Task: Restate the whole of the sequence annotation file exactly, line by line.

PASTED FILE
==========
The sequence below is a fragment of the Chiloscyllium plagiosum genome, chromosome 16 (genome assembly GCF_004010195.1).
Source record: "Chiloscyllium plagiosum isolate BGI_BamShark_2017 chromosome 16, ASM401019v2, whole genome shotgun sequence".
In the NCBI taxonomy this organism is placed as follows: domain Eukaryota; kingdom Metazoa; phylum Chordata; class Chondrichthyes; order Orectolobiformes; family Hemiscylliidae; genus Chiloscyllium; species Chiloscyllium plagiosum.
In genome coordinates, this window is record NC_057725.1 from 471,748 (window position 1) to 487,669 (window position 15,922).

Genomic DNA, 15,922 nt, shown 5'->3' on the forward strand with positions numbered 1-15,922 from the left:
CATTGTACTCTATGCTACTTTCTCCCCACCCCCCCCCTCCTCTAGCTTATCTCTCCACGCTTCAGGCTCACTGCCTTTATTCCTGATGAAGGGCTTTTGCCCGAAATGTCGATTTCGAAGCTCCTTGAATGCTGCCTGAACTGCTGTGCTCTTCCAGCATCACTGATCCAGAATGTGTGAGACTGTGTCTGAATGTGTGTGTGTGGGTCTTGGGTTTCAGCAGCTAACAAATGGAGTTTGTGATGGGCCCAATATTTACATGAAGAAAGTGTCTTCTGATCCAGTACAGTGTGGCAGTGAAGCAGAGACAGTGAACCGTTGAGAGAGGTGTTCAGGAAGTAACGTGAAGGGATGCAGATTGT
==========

The sequence below is a fragment of the Chiloscyllium plagiosum genome, chromosome 16 (genome assembly GCF_004010195.1).
Source record: "Chiloscyllium plagiosum isolate BGI_BamShark_2017 chromosome 16, ASM401019v2, whole genome shotgun sequence".
In the NCBI taxonomy this organism is placed as follows: domain Eukaryota; kingdom Metazoa; phylum Chordata; class Chondrichthyes; order Orectolobiformes; family Hemiscylliidae; genus Chiloscyllium; species Chiloscyllium plagiosum.
In genome coordinates, this window is record NC_057725.1 from 471,748 (window position 1) to 487,669 (window position 15,922).

Genomic DNA, 15,922 nt, shown 5'->3' on the forward strand with positions numbered 1-15,922 from the left:
CATTGTACTCTATGCTACTTTCTCCCCACCCCCCCCCTCCTCTAGCTTATCTCTCCACGCTTCAGGCTCACTGCCTTTATTCCTGATGAAGGGCTTTTGCCCGAAATGTCGATTTCGAAGCTCCTTGAATGCTGCCTGAACTGCTGTGCTCTTCCAGCATCACTGATCCAGAATGTGTGAGACTGTGTCTGAATGTGTGTGTGTGGGTCTTGGGTTTCAGCAGCTAACAAATGGAGTTTGTGATGGGCCCAATATTTACATGAAGAAAGTGTCTTCTGATCCAGTACAGTGTGGCAGTGAAGCAGAGACAGTGAACCGTTGAGAGAGGTGTTCAGGAAGTAACGTGAAGGGATGCAGATTGT